Amy Poehler’s NBC comedy pilot Old Soul already boasts two Oscar winners, and casting is barely half-way done. Ellen Burstyn is set for a plum lead role opposite Natasha Lyonne in the single-camera pilot written/exec produced by …
EXCLUSIVE: The romantic drama The Age Of Adaline has been through a couple of incarnations, but it is now set to go into production in March as a co-production between Sidney Kimmel Entertainment and Lakeshore Entertainment. The Town‘s Blake Lively is set to star with Ellen Burstyn, with Lee Toland Krieger directing. Lionsgate is set to release the film domestically.
Scripted by J. Mills Goodloe and Salvador Paskowitz, with revisions by Allison Burnett, Age Of Adaline follows the miraculous life of the 29-year-old title character, who stops aging after recovering from a near-fatal accident. Over the 20th century she embarks on an epic but isolated worldwide journey, keeping her secret, until she meets a man who forever alters her life. Sidney Kimmel is producing with Tom Rosenberg and Gary Lucchesi. Jim Tauber and Eric Reid will be executive producers.
Ray Richmond contributes to Deadline’s TV coverage.
This mini-movie supporting lineup promises to be a particularly unpredictable one, with at least three of the contenders and maybe four having a legitimate claim on the golden girl. It begins with James Cromwell’s chilling portrayal of a Nazi scientist in FX’s American Horror Story: Asylum and continues with Zachary Quinto‘s performance in the same project as a psychiatrist who has a secret life as a serial killer. They will be competing with Peter Mullan for his work as the sadistic Matt in the Sundance Channel miniseries Top Of The Lake and John Benjamin Hickey, nommed for his portrayal of the dying Cathy’s brother Sean in Showtime’s The Big C: Hereafter. Finally, there is the longest shot on the board: Scott Bakula in the HBO biopic Behind The Candelabra. The five nominees for mini-movie supporting actress honor five pretty spectacular performances, as we would expect. Any of the five could go home with the trophy. Heading this impressive group is the veteran Alfre Woodard, whose 17th nomination (for her work in the Lifetime reboot of Steel Magnolias) ties her with Ed Asner and surpasses the 16 of Tyne Daly. That’s some pretty impressive company, particularly considering that the 17 come for 16 different roles. She’s also got four wins to her credit. Woodard goes up against Sarah Paulson for FX’s American Horror Story: Asylum (her second nom) and Ellen Burstyn for USA’s Political Animals (her sixth) as well as first-timers Imelda Staunton (HBO’s The Girl) and Charlotte Rampling (for the Sundance Channel mini Restless).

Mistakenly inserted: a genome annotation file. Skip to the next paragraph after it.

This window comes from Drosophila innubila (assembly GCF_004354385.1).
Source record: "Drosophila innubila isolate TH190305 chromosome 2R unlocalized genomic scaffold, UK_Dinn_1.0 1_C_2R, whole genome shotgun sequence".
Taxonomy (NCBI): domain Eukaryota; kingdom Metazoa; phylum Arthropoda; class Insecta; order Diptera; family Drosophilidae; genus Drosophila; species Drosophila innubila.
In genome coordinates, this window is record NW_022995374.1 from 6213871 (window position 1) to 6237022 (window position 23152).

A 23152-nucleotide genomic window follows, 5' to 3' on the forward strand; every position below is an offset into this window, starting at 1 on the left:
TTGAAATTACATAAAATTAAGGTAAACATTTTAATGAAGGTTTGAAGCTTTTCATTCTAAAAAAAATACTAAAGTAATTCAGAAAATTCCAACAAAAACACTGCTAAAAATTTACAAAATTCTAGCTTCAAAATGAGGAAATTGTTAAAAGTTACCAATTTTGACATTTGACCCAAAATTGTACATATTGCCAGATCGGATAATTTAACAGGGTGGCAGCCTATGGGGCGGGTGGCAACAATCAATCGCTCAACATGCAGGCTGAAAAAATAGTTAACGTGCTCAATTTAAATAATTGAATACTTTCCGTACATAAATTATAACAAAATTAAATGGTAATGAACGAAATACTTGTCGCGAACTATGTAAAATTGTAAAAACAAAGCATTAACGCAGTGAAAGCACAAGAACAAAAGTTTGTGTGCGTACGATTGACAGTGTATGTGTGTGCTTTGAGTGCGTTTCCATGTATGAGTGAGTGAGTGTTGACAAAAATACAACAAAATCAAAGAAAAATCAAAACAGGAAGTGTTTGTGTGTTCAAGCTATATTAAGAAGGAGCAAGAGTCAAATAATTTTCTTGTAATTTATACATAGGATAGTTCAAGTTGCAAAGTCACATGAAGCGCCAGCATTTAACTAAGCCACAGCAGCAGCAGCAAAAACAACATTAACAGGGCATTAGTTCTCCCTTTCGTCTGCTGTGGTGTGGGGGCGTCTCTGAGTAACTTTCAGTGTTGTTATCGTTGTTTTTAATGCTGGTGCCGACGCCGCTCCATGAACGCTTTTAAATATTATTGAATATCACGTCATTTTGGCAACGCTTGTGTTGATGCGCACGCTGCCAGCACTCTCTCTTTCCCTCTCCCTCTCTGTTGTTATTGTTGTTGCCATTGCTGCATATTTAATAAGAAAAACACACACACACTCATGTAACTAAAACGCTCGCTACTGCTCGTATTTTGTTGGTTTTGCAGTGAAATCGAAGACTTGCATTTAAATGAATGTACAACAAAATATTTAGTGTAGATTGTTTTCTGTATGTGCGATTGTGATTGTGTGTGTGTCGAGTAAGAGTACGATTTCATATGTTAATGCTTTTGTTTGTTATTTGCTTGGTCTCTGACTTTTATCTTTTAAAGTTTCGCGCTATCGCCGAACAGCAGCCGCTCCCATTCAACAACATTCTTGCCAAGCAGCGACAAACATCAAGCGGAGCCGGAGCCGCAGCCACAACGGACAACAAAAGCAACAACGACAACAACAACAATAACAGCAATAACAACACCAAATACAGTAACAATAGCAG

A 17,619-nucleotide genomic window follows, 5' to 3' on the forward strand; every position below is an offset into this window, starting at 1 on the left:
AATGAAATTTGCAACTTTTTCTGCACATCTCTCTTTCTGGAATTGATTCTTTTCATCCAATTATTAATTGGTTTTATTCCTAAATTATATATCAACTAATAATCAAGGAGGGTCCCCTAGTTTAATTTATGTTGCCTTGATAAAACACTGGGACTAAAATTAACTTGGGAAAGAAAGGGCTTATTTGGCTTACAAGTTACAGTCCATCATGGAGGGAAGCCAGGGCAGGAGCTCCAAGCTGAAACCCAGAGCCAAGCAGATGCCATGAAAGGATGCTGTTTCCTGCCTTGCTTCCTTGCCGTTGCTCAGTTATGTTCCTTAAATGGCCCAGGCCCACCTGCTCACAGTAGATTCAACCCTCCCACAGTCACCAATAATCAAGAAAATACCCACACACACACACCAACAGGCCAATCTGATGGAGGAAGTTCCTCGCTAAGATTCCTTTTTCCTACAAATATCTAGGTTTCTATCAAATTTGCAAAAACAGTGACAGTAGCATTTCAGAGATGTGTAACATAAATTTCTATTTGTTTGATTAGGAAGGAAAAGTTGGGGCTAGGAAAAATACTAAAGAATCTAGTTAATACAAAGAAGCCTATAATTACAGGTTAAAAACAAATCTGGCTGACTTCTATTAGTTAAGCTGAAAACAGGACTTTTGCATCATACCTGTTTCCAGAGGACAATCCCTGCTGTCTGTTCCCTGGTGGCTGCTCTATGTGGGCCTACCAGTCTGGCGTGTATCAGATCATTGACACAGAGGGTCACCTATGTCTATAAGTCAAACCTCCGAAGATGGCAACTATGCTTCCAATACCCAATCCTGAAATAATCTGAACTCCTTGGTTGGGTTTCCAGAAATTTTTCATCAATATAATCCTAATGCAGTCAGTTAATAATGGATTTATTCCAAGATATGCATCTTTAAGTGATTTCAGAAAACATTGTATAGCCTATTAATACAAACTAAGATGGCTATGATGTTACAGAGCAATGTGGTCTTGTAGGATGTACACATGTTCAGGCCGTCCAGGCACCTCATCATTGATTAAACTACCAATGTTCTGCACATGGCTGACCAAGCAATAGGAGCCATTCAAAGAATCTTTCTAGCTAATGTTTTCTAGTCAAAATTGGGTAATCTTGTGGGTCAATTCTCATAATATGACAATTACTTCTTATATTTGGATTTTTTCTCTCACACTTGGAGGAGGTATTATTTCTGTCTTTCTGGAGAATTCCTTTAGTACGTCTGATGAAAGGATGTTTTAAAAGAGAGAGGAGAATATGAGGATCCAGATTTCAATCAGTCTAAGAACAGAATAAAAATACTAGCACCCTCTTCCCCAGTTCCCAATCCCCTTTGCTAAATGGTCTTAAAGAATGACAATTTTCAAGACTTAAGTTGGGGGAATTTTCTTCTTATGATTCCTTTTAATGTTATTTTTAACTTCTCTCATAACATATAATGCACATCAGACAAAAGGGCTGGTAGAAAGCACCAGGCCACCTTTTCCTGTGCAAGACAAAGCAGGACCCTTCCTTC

MINISERIES-MOVIE SUPPORTING ACTOR
Why He Could Win: Throughout his long and colorful career, Cromwell has remained something of a beloved figure. The irony is that he could well win here for playing against type as a sadistic Nazi scientist and torturer in Asylum.
Why He Could Lose: This is annually a profoundly unpredictable category, and any of three first-time nominees could knock Cromwell off. He’s also never won in three previous noms, which may or may not be an indicator.
Related: EMMYS: Movie/Miniseries Overview
V.C. Andrews’ controversial bestselling book, Flowers in the Attic, is getting a TV movie adaptation at Lifetime. The cable network has greenlighted the film, which will star Heather Graham and Ellen Burstyn. Flowers In The Attic weaves the gothic tale of four young siblings, two boys and two girls, who, after the tragic death of their father, are torn from an idyllic life and subjected to cruel emotional and physical abuse resulting from a dark, long-hidden family secret. Abandoned by their mother, Corrine (Graham), and forced to endure unimaginable treatment living in the attic of their grandparents’ mansion, the children form a family unit of their own. But as the oldest boy and girl come of age both emotionally and physically while caring for their younger brother and sister, their family’s sordid past entraps them further as they try to survive and escape from the harsh conditions in which they live. Burstyn (Political Animals) will portray the children’s grandmother, Olivia.